Kaziranga National Park, a UNESCO World Heritage site
After visiting the serenely fabulous Nameri National Park, we had high expectations from Kaziranga National Park, especially since it is listed as a UNESCO World Heritage Site. Thankfully, we weren’t in the least bit disappointed. In fact, we are now quite convinced that whoever is running Assam’s National Parks department has a passion for the job and doing it really well – hats off!
On the morning of Jan 11th, we hired a cab from Nameri to drop us off at the lovely Wild Grass Hotel, which is some 3kms beyond the national park entrance at Kohora. We got there at around 1:30pm and such was our excitement that we immediately signed up for the 3pm elephant safari that day. After checking in and a hurried lunch a guide from the hotel escorted us in a jeep ride to the national park where we were rushed to the elephant-loading point; we had made it just in time! Madhu and I were seated on a gorgeous 14yr old male elephant with a friendly mahout in the front and then we set off!
Unlike most of the forests and national parks we’ve been to thus far, Kaziranga National Park’s landscape comprises mainly of vast open grounds with patches of tall ‘Elephant Grass’ and a few scattered trees. This makes for easy sighting of deer (Swamp Deer and Hog Deer), wild boars and of course, the one-horned rhinos. What makes a one-hour elephant safari much more preferred than the regular jeep safaris is its languid pace and ability to get real close to the animals without scaring them away. We were completely amused to see the deer stand their ground and watch us intently as we inched closer on elephant-back; it was the closest we could have ever gotten to them outside of a zoo enclosure.
Our first sighting of a Rhino was understandably very exciting! Its sheer magnitude and hulk was awe-inspiring! Our elephant and a couple of others managed to encircle a couple of male rhinos and we were able to observe them up-close for a long time. One of them was a little skittish and tried to slink away from us while the other stood around chomping on grass, ignoring us completely. Our mahout said that these guys may mock-charge if irritated or followed around for too long. The thought of an animal of that size charging, even as a warning, can be downright scary; gladly the ones we were following were in a peaceful mood!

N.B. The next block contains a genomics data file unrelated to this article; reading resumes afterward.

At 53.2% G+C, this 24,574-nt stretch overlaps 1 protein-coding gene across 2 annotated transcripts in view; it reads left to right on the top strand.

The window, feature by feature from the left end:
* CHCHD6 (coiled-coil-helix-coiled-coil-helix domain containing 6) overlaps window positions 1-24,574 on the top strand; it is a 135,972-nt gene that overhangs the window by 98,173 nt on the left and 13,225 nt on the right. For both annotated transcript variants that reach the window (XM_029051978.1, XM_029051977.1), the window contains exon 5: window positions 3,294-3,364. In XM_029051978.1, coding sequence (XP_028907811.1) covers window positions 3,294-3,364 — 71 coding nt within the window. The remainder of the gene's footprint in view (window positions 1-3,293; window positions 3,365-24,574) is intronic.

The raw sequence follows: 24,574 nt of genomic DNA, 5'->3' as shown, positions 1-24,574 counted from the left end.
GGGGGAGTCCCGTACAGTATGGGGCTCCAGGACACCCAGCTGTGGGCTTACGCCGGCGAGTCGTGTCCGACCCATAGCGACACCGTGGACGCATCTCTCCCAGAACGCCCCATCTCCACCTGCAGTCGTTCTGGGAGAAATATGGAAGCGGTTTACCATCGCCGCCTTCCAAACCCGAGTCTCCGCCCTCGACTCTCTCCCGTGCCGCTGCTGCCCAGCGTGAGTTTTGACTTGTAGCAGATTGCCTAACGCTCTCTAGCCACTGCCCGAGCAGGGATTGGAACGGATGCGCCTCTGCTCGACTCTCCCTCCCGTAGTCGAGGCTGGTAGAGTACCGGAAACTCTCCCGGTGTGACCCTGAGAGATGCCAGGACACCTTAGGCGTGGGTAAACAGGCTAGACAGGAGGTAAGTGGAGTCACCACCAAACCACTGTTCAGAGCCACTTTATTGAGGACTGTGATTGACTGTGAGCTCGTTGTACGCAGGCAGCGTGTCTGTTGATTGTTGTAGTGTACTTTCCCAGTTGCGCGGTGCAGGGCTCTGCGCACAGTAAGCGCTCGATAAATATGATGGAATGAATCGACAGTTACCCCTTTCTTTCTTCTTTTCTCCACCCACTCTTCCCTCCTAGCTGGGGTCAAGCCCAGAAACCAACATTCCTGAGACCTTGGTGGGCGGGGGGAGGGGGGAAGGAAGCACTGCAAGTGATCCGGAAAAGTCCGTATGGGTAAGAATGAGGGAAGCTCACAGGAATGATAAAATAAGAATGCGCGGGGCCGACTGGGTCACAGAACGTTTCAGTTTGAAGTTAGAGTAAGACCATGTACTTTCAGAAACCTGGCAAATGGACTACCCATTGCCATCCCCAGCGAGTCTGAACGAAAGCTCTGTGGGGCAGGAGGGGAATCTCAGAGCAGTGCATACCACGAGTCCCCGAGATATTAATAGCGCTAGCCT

The national park’s conservation work has gone so well that it has over 2000 rhinos today. During our 2-night stay, Madhu and I went on 3 elephant safaris and 1 jeep safari. After the initial excitement of spotting a rhino, we soon started to tire of seeing them – they were everywhere, almost as common as the cattle grazing on the parklands; very impressive in terms of conservation effort!
The morning elephant safaris turned out to be quite different from the afternoon one because of heavy fog conditions. The hotel guide warned us that we could be disappointed as visibility is low but we actually enjoyed the atmosphere a whole lot. The hazy, serene morning air added a touch of drama to our wildlife spotting tour, which was quite fun. However, the serenity of our 2nd morning’s elephant safari was a bit destroyed as, being a weekend morning, there were many other safari goers alongside and they weren’t exactly a quiet bunch. Nonetheless the presence of 3 unbelievably cute and charismatic elephant calves made our trip completely worthwhile!